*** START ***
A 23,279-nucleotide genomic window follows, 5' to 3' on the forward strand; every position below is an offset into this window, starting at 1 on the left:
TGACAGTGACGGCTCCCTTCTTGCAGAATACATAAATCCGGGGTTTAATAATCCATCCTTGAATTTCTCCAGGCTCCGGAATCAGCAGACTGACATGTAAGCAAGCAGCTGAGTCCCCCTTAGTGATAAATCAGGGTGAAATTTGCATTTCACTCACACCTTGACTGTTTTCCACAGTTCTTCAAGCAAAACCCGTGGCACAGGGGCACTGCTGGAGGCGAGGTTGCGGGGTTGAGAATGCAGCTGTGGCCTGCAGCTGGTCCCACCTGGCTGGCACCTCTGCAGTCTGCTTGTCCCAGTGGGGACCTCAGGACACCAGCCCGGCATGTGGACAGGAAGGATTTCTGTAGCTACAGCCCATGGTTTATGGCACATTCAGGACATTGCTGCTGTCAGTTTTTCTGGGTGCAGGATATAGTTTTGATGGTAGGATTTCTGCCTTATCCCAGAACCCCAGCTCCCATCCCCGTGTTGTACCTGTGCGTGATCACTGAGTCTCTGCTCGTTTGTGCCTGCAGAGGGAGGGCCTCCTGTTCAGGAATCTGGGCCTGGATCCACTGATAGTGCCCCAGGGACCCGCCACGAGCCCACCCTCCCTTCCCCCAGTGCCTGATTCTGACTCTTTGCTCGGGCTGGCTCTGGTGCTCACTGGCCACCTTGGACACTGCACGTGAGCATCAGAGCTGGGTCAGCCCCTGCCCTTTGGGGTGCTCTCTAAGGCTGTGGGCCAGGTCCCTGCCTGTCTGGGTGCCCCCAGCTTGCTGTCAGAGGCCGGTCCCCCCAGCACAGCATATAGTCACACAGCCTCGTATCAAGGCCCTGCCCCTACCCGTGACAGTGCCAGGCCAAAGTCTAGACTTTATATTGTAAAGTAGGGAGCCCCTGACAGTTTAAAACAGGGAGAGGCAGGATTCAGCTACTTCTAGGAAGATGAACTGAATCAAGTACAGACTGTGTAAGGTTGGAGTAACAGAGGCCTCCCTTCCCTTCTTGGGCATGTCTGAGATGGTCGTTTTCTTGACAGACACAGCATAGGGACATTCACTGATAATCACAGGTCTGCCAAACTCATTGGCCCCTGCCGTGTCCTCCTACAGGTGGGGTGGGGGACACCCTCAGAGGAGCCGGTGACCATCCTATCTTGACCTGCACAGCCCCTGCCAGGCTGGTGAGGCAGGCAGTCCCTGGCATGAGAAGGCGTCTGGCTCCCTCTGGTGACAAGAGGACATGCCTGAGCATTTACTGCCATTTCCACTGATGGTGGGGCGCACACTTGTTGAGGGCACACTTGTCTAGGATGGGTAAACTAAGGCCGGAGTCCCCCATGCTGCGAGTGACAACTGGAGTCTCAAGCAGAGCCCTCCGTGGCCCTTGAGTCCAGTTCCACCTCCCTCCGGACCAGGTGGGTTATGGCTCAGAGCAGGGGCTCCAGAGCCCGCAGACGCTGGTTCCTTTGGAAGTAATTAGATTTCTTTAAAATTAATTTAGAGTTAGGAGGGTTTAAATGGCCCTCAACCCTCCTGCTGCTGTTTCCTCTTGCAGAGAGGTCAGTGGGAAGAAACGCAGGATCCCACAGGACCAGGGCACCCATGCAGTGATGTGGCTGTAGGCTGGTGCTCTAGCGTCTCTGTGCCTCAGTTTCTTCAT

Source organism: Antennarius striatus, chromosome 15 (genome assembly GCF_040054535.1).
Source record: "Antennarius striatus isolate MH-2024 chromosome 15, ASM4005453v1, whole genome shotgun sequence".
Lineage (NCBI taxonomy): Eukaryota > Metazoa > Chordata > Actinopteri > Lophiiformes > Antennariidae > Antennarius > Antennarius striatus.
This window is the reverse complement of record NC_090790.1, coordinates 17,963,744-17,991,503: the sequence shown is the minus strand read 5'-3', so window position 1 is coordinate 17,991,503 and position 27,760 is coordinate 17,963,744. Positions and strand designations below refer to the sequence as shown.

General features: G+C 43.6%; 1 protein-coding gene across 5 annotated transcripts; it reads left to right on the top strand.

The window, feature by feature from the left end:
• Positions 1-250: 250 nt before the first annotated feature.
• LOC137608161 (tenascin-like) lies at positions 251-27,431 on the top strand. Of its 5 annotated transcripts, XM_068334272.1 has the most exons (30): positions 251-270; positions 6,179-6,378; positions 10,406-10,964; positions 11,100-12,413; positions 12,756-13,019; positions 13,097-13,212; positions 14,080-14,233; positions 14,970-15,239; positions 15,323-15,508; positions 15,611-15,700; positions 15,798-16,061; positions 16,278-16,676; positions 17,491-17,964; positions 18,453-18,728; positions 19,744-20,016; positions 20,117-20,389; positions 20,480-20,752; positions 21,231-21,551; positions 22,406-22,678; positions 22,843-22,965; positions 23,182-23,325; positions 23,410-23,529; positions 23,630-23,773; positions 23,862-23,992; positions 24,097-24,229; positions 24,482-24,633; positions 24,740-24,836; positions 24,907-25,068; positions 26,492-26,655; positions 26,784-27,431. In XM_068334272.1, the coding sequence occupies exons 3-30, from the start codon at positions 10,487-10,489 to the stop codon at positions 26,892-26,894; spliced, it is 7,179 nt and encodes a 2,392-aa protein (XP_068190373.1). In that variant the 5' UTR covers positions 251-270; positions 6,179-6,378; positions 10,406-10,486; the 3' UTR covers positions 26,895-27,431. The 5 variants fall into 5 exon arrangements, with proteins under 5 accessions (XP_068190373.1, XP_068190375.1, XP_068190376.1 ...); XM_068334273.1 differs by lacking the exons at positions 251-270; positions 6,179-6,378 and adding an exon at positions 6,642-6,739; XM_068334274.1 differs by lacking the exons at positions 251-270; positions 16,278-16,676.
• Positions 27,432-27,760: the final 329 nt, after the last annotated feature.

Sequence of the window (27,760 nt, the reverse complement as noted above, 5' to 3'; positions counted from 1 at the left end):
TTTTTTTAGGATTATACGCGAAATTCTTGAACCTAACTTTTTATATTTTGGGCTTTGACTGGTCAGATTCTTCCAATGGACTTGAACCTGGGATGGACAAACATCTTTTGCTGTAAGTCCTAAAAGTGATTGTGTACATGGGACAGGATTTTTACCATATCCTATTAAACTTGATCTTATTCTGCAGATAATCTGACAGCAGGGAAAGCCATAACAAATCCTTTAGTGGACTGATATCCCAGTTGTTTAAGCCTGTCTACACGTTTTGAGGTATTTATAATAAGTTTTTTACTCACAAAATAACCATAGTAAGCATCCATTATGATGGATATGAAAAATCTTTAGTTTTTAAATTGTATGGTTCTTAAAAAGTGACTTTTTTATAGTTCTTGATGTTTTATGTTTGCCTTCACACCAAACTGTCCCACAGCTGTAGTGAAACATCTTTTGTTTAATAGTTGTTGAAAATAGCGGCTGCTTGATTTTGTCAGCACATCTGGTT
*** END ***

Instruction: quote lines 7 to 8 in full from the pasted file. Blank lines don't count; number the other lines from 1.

General features: G+C 43.6%; 1 protein-coding gene across 5 annotated transcripts; it reads left to right on the top strand.

The window, feature by feature from the left end: